The urge to tell tales through pictures and to shine a light on small, silent yet incredibly important stories is what turned my passion for photojournalism into a profession”
The Omo Valley in southern Ethiopia is one of those legendary places that has long fascinated photographers, travellers and adventurers. It was awarded UNESCO World Heritage status in 1980. The beauty of the tribes who live here and the landscapes carved out by the 800-kilometre river that gushes out into Lake Turkana draws flocks of tourists on a quest to experience the authentic, unspoiled atmosphere that is fast disappearing across the African continent. This haven was disrupted in 2008 by the Ethiopian government’s Gilgel Gibe III dam-building initiative.
The highest dam in Africa
Italian photographer FaustoPodavini took his first steps in the industry in studio photography, before setting off in 2011 to document the impact of this dam on the local landscape and inhabitants. As the country’s economy atrophies beyond belief, buoyed by colossal European and Chinese investments, this 240-metre-high structure has doubled Ethiopia’s electricity production figures. Yet this development came at a price: massive geographical, cultural and ecological disruption. Inaugurated by the prime minister in 2016, the dam has considerably slowed the river’s course, eradicating river flooding and, in so doing, disrupting the lives of local farmers, cattle herders and fishermen. Most significantly of all, it has overturned the ancestral customs of the ethnic populations who called the depths of the forestland here home. Over 100,000 people displaced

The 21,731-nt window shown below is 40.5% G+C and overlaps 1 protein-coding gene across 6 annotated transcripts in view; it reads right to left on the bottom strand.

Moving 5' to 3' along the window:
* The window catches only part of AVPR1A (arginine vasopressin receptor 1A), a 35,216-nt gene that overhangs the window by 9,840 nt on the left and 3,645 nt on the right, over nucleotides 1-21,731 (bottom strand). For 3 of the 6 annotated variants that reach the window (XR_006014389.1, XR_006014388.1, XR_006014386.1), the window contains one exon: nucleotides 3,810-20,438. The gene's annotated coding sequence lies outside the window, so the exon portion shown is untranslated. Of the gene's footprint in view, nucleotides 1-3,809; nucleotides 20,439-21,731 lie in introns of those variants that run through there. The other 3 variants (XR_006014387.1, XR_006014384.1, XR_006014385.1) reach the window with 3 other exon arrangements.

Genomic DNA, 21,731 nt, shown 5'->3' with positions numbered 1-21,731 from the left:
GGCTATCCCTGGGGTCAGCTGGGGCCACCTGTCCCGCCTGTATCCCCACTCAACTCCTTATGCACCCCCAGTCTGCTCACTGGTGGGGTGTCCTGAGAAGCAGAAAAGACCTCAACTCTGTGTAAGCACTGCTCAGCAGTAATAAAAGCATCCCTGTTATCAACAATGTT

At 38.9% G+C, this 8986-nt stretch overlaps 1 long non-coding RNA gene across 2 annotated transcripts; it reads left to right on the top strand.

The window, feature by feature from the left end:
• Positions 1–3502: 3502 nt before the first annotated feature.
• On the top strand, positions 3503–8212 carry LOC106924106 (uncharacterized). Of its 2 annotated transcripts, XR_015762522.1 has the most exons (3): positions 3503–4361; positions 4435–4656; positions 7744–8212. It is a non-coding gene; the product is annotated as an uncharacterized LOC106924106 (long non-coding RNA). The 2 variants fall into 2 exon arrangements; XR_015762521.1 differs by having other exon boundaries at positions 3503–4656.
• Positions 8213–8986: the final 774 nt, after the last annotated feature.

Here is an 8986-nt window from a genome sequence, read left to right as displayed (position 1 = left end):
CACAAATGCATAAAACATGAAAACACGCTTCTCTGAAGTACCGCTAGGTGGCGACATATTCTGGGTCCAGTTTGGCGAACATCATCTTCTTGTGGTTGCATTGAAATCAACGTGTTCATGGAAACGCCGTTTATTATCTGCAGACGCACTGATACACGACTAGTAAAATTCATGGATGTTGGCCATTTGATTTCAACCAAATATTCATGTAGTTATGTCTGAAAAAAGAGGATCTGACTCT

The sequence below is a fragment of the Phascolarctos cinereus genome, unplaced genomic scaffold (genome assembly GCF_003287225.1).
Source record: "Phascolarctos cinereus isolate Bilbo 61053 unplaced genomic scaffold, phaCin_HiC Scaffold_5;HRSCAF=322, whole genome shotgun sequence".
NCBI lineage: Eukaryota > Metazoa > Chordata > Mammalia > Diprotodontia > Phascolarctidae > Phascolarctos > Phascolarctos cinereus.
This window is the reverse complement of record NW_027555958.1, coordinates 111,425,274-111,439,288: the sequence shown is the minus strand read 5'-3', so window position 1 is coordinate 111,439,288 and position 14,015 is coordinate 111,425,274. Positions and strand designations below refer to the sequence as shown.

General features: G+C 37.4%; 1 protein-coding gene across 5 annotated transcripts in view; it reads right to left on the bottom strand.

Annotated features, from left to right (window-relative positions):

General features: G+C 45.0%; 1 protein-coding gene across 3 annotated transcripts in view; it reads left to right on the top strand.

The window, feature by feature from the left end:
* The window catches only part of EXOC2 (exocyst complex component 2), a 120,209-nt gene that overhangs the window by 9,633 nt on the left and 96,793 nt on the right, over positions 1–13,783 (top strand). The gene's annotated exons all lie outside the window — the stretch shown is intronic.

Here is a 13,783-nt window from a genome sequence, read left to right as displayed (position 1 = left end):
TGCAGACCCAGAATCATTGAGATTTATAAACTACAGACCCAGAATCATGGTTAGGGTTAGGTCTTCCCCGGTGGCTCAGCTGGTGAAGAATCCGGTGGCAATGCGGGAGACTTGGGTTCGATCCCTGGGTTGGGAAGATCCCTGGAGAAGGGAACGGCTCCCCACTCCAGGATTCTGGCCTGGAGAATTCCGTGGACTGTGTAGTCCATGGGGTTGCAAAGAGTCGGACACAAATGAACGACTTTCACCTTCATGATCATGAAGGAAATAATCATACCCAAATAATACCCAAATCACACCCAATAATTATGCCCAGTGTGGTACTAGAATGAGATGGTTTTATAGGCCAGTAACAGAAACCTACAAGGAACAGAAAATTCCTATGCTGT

NGOs working on the ground estimate that a total of 100,000 people have been directly affected by the dam.
By recounting the story of the Gilgel Gibe III dam and its impact on local populations, FaustoPodavini skilfully illustrates a wider problem: the loss of the planet’s native populations in the face of unstoppable, frenzied development, all in the name of instant profit. And the loss of a part of Africa’s soul, too.
This piece of work won the 2017 Visa pour l’Image/Yves Rocher Foundation Photo Award.
FaustoPodavini was also awarded second prize in the Long-Term Projects category of the 2018 World Press Photo contest.
Getting to know Fausto
“After training in technical and industrial electronics, I went to university to study engineering […]. During my student years, photography was a constant. I was interested in it throughout my career. To me, it’s synonymous with patience and silence. It’s always there to fill in the blanks or heighten important moments. […] I began working as an assistant in a photography studio, and that’s where I learnt to read and work with light, until that fateful encounter with […] Dario De Dominicis. He was the one who introduced me to photojournalism.”Fausto
find out more about Fausto’s work on his website::